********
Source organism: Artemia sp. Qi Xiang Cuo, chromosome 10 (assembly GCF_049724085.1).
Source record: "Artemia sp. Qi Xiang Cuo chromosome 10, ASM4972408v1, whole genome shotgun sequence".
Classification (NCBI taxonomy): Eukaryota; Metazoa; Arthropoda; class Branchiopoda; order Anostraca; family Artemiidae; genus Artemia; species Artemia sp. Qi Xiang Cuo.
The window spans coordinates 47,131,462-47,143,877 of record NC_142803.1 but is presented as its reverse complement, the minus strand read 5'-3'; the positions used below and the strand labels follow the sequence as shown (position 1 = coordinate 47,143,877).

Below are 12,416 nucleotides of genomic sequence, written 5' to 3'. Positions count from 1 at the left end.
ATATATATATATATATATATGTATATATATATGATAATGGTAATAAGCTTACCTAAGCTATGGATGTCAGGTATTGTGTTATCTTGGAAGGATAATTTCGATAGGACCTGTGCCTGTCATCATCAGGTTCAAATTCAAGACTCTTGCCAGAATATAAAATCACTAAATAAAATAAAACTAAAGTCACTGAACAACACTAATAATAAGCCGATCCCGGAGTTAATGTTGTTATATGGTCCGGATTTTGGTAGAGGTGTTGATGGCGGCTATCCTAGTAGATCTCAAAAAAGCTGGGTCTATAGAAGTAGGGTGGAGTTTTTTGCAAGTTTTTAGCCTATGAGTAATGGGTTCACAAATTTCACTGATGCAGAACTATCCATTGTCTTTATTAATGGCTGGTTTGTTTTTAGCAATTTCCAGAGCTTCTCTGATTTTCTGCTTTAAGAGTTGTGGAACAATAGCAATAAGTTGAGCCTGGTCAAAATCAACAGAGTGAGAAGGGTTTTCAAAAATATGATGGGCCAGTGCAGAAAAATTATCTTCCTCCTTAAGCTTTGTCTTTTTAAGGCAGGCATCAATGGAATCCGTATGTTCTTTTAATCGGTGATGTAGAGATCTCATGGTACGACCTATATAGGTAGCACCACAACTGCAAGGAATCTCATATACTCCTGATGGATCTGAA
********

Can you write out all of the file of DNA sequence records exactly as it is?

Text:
Source organism: Artemia sp. Qi Xiang Cuo, chromosome 10 (assembly GCF_049724085.1).
Source record: "Artemia sp. Qi Xiang Cuo chromosome 10, ASM4972408v1, whole genome shotgun sequence".
Classification (NCBI taxonomy): Eukaryota; Metazoa; Arthropoda; class Branchiopoda; order Anostraca; family Artemiidae; genus Artemia; species Artemia sp. Qi Xiang Cuo.
The window spans coordinates 47,131,462-47,143,877 of record NC_142803.1 but is presented as its reverse complement, the minus strand read 5'-3'; the positions used below and the strand labels follow the sequence as shown (position 1 = coordinate 47,143,877).

Below are 12,416 nucleotides of genomic sequence, written 5' to 3'. Positions count from 1 at the left end.
ATATATATATATATATATATGTATATATATATGATAATGGTAATAAGCTTACCTAAGCTATGGATGTCAGGTATTGTGTTATCTTGGAAGGATAATTTCGATAGGACCTGTGCCTGTCATCATCAGGTTCAAATTCAAGACTCTTGCCAGAATATAAAATCACTAAATAAAATAAAACTAAAGTCACTGAACAACACTAATAATAAGCCGATCCCGGAGTTAATGTTGTTATATGGTCCGGATTTTGGTAGAGGTGTTGATGGCGGCTATCCTAGTAGATCTCAAAAAAGCTGGGTCTATAGAAGTAGGGTGGAGTTTTTTGCAAGTTTTTAGCCTATGAGTAATGGGTTCACAAATTTCACTGATGCAGAACTATCCATTGTCTTTATTAATGGCTGGTTTGTTTTTAGCAATTTCCAGAGCTTCTCTGATTTTCTGCTTTAAGAGTTGTGGAACAATAGCAATAAGTTGAGCCTGGTCAAAATCAACAGAGTGAGAAGGGTTTTCAAAAATATGATGGGCCAGTGCAGAAAAATTATCTTCCTCCTTAAGCTTTGTCTTTTTAAGGCAGGCATCAATGGAATCCGTATGTTCTTTTAATCGGTGATGTAGAGATCTCATGGTACGACCTATATAGGTAGCACCACAACTGCAAGGAATCTCATATACTCCTGATGGATCTGAA